Ohio Bill Would Change State’s DUI Laws for Cannabis

Under an Ohio proposal, motorists who fail a drug test for cannabis would no longer be charged automatically with a DUI, acknowledging how evidence of cannabis use can remain in the body for days or even weeks after consuming.

Full story after the jump.

A bill proposed in Ohio would overhaul the state’s Operating a Vehicle Impaired (OVI) laws related to cannabis by eliminating the requirement that motorists be automatically charged under the law after failing a drug test for cannabis, WCMH reports. Under the measure proposed by state Sen. Nathan Manning (R), drivers could argue that despite the positive test, they weren’t under the influence and a judge or jury would ultimately determine whether to convict someone on the OVI charge.

“I think it’s time that we updated the code and look at the science behind it and make sure that we’re holding people accountable who are driving under the influence or intoxicated or high, but not holding those people that maybe have taken marijuana days or weeks earlier accountable when they’re not under the influence whatsoever.” — Manning to WCMH

Under current Ohio law, drivers can be arrested if law enforcement believes there’s probable cause for impairment, which is typically determined by a roadside sobriety test. The arrested individual then undergoes a blood or urine test, and if the sample shows a certain concentration of THC, the driver is automatically charged with an OVI.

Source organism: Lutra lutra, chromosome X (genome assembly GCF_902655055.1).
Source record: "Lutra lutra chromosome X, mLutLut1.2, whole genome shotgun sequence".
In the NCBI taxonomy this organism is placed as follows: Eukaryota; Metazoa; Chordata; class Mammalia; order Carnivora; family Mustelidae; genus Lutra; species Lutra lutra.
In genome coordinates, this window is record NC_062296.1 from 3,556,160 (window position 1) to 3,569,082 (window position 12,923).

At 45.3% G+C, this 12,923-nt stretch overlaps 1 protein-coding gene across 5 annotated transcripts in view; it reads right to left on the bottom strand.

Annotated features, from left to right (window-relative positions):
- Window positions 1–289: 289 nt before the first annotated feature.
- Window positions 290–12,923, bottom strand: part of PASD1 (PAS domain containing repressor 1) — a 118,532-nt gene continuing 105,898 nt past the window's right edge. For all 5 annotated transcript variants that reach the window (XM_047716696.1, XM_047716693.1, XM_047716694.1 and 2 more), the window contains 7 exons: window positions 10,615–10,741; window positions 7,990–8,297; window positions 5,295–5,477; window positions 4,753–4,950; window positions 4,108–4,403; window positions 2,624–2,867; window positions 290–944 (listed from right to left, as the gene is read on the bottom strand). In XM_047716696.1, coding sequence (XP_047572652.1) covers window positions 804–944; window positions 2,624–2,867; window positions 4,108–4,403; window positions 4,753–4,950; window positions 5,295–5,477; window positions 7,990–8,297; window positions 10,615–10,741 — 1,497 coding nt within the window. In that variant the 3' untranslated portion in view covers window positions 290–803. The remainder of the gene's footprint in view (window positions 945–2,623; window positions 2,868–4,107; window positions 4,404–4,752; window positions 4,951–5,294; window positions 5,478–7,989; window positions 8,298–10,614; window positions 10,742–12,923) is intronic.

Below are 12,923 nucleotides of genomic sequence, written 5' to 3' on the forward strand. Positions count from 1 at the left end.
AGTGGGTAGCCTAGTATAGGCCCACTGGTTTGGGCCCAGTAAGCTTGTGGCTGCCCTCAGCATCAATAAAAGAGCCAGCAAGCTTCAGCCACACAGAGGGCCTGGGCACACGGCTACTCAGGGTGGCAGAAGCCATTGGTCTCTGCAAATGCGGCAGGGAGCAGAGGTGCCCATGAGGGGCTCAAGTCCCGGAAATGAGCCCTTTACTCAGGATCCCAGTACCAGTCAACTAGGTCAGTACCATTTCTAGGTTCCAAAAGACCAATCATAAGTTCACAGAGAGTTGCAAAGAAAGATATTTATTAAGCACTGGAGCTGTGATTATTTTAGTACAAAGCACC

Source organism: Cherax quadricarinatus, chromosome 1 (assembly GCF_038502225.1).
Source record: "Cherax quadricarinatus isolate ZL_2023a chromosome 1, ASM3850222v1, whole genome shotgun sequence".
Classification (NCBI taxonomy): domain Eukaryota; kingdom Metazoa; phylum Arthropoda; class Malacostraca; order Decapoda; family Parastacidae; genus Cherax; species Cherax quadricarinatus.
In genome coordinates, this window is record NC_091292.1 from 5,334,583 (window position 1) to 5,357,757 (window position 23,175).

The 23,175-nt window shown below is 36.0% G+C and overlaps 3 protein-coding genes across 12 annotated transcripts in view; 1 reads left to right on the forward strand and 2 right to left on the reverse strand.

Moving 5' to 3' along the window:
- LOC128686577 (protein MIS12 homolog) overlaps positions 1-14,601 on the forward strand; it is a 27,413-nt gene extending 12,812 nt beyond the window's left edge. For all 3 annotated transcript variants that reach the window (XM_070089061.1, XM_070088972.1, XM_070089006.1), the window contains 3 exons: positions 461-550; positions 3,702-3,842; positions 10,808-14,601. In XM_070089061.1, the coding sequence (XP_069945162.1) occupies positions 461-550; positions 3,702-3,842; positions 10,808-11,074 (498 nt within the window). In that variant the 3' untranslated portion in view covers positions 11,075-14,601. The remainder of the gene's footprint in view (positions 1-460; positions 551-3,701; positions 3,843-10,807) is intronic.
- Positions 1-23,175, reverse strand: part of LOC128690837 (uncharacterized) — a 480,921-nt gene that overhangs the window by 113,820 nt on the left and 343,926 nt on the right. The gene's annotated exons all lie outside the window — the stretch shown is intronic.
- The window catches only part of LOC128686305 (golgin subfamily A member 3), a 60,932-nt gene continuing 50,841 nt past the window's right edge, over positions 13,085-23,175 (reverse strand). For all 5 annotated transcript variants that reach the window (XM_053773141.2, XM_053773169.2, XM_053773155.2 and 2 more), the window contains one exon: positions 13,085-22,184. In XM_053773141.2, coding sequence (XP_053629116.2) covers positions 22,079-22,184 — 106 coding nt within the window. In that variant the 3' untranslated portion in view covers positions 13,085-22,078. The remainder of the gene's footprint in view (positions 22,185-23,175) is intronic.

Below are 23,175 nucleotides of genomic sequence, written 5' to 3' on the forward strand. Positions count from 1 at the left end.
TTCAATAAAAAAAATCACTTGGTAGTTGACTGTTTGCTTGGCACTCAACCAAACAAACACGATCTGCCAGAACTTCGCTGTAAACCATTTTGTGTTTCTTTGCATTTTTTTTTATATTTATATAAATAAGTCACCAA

Under Manning’s bill, laboratories would also solely screen for delta-9 THC, as opposed to existing law that looks for any trace of cannabis, including its inactive ingredients.

Criminal defense attorney Dan Sabol told WCMH that under current state law, “You’re not exactly testing to see whether someone is under the influence or not, you’re testing to see if they’ve used THC within the last week or months.”

Sabol noted that medical cannabis patients are particularly at risk under current state law because of how long cannabis is detectible in a person’s system, which he described as “inherently unfair.”

“You can get a recommendation to use marijuana to treat a medical condition – and that’s good by the state of Ohio – but if you were to drive days or weeks after, we’re gonna treat you just like the drunk driver hobbling away from the bar at 2 a.m.,” he said in the report.

The measure is currently in the Senate Judiciary Committee.

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